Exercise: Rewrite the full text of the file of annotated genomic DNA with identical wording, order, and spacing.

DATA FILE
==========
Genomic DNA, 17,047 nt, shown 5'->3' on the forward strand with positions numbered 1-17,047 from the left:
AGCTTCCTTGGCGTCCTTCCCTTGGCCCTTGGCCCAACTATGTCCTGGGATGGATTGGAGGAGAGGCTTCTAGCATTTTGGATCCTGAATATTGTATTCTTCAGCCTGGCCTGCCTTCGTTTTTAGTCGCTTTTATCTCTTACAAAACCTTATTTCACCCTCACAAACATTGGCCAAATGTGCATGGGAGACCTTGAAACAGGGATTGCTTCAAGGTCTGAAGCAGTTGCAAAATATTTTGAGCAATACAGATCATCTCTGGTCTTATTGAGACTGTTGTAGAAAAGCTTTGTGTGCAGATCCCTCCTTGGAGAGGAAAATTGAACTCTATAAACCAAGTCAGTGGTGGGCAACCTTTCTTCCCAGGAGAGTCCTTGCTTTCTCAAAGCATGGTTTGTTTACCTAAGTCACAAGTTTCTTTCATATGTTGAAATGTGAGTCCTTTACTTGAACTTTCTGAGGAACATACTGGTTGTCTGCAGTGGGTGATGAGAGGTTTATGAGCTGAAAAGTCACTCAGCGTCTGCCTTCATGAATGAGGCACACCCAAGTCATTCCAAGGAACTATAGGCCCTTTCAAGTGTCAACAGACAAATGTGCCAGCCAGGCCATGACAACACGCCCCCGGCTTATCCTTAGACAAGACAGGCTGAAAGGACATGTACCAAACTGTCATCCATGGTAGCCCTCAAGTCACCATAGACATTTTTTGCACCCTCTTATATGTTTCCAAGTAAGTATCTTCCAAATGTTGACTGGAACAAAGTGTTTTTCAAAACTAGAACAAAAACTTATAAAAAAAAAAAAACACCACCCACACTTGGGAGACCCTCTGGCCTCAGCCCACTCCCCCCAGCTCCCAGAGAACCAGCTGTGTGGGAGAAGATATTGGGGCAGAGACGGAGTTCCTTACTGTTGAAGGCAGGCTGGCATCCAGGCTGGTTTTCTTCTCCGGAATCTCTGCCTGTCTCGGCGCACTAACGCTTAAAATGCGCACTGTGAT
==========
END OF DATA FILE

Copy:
Genomic DNA, 17,047 nt, shown 5'->3' on the forward strand with positions numbered 1-17,047 from the left:
AGCTTCCTTGGCGTCCTTCCCTTGGCCCTTGGCCCAACTATGTCCTGGGATGGATTGGAGGAGAGGCTTCTAGCATTTTGGATCCTGAATATTGTATTCTTCAGCCTGGCCTGCCTTCGTTTTTAGTCGCTTTTATCTCTTACAAAACCTTATTTCACCCTCACAAACATTGGCCAAATGTGCATGGGAGACCTTGAAACAGGGATTGCTTCAAGGTCTGAAGCAGTTGCAAAATATTTTGAGCAATACAGATCATCTCTGGTCTTATTGAGACTGTTGTAGAAAAGCTTTGTGTGCAGATCCCTCCTTGGAGAGGAAAATTGAACTCTATAAACCAAGTCAGTGGTGGGCAACCTTTCTTCCCAGGAGAGTCCTTGCTTTCTCAAAGCATGGTTTGTTTACCTAAGTCACAAGTTTCTTTCATATGTTGAAATGTGAGTCCTTTACTTGAACTTTCTGAGGAACATACTGGTTGTCTGCAGTGGGTGATGAGAGGTTTATGAGCTGAAAAGTCACTCAGCGTCTGCCTTCATGAATGAGGCACACCCAAGTCATTCCAAGGAACTATAGGCCCTTTCAAGTGTCAACAGACAAATGTGCCAGCCAGGCCATGACAACACGCCCCCGGCTTATCCTTAGACAAGACAGGCTGAAAGGACATGTACCAAACTGTCATCCATGGTAGCCCTCAAGTCACCATAGACATTTTTTGCACCCTCTTATATGTTTCCAAGTAAGTATCTTCCAAATGTTGACTGGAACAAAGTGTTTTTCAAAACTAGAACAAAAACTTATAAAAAAAAAAAAACACCACCCACACTTGGGAGACCCTCTGGCCTCAGCCCACTCCCCCCAGCTCCCAGAGAACCAGCTGTGTGGGAGAAGATATTGGGGCAGAGACGGAGTTCCTTACTGTTGAAGGCAGGCTGGCATCCAGGCTGGTTTTCTTCTCCGGAATCTCTGCCTGTCTCGGCGCACTAACGCTTAAAATGCGCACTGTGAT